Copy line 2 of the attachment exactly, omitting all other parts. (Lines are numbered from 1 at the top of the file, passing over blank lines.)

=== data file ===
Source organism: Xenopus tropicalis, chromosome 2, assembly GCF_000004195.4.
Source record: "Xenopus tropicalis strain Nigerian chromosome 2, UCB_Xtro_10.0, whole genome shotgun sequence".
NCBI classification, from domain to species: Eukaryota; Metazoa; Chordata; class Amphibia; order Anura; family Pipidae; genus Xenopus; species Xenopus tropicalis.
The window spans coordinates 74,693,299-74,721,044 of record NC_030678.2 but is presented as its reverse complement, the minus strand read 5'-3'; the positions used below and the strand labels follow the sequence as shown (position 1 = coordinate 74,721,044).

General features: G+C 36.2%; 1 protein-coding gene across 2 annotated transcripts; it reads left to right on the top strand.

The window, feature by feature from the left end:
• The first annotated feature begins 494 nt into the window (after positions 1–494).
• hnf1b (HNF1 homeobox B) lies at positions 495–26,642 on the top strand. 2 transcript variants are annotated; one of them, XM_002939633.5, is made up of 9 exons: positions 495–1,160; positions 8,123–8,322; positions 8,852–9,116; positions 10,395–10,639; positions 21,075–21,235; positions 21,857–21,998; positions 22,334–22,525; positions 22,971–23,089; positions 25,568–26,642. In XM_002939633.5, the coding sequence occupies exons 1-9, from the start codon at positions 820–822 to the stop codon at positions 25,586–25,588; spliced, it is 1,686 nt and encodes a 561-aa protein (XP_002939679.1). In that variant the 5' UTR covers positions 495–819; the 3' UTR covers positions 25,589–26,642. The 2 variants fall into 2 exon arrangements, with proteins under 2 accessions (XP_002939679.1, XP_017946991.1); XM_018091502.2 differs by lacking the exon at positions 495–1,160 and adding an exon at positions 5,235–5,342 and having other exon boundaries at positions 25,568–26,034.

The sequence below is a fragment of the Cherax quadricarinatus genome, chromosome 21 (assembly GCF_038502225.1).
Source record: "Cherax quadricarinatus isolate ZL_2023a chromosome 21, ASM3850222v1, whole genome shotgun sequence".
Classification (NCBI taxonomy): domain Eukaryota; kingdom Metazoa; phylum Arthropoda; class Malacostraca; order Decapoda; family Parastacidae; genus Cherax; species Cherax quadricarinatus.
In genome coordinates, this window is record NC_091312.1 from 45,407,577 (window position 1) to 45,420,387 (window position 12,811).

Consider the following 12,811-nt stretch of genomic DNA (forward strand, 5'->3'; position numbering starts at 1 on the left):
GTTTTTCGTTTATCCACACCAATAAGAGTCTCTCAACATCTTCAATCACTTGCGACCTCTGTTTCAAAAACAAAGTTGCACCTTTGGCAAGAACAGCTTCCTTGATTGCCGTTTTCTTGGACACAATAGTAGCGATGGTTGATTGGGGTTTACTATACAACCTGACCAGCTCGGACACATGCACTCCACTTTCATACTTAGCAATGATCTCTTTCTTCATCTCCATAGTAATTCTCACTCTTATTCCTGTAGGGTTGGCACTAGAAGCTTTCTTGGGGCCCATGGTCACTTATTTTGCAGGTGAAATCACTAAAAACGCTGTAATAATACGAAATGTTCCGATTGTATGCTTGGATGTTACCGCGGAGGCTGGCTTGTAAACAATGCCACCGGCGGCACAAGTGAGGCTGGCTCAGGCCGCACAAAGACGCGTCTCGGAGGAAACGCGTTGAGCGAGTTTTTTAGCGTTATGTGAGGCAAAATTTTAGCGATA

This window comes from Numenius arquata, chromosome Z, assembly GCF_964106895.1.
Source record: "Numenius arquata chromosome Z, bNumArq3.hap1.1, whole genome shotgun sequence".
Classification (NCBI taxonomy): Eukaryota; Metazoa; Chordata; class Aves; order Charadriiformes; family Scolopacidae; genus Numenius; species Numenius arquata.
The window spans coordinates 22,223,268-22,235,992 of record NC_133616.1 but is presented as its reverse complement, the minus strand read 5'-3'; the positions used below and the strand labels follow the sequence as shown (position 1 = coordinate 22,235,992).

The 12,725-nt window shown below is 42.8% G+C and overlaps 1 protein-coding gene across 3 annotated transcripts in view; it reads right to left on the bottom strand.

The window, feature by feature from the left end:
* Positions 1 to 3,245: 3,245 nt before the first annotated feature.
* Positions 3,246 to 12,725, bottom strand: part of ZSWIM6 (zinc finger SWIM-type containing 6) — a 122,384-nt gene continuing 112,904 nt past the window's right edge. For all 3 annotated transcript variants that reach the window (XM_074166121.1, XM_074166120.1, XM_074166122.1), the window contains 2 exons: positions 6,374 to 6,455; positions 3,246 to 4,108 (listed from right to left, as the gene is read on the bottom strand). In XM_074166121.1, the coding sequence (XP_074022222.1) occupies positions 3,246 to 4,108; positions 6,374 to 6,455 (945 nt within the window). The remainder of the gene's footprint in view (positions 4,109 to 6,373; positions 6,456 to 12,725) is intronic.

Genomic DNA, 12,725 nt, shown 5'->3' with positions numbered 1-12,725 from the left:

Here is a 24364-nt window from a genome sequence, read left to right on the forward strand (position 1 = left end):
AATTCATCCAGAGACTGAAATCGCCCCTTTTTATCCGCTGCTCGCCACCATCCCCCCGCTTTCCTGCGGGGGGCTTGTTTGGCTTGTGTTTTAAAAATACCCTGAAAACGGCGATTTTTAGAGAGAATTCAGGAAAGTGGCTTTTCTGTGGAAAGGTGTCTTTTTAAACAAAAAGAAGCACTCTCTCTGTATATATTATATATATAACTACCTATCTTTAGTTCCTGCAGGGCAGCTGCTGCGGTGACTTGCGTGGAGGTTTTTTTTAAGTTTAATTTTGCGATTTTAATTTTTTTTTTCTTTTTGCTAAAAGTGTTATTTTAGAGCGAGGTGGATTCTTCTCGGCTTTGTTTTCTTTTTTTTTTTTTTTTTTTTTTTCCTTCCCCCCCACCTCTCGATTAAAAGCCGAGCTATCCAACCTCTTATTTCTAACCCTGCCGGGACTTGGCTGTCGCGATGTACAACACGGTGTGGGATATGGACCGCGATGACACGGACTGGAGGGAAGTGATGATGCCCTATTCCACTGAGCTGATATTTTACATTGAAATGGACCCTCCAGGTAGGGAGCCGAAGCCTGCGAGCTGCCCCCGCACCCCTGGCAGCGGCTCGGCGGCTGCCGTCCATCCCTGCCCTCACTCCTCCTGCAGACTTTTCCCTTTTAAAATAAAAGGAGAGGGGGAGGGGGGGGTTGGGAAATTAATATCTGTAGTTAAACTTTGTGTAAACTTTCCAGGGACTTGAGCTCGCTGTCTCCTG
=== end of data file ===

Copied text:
Source record: "Xenopus tropicalis strain Nigerian chromosome 2, UCB_Xtro_10.0, whole genome shotgun sequence".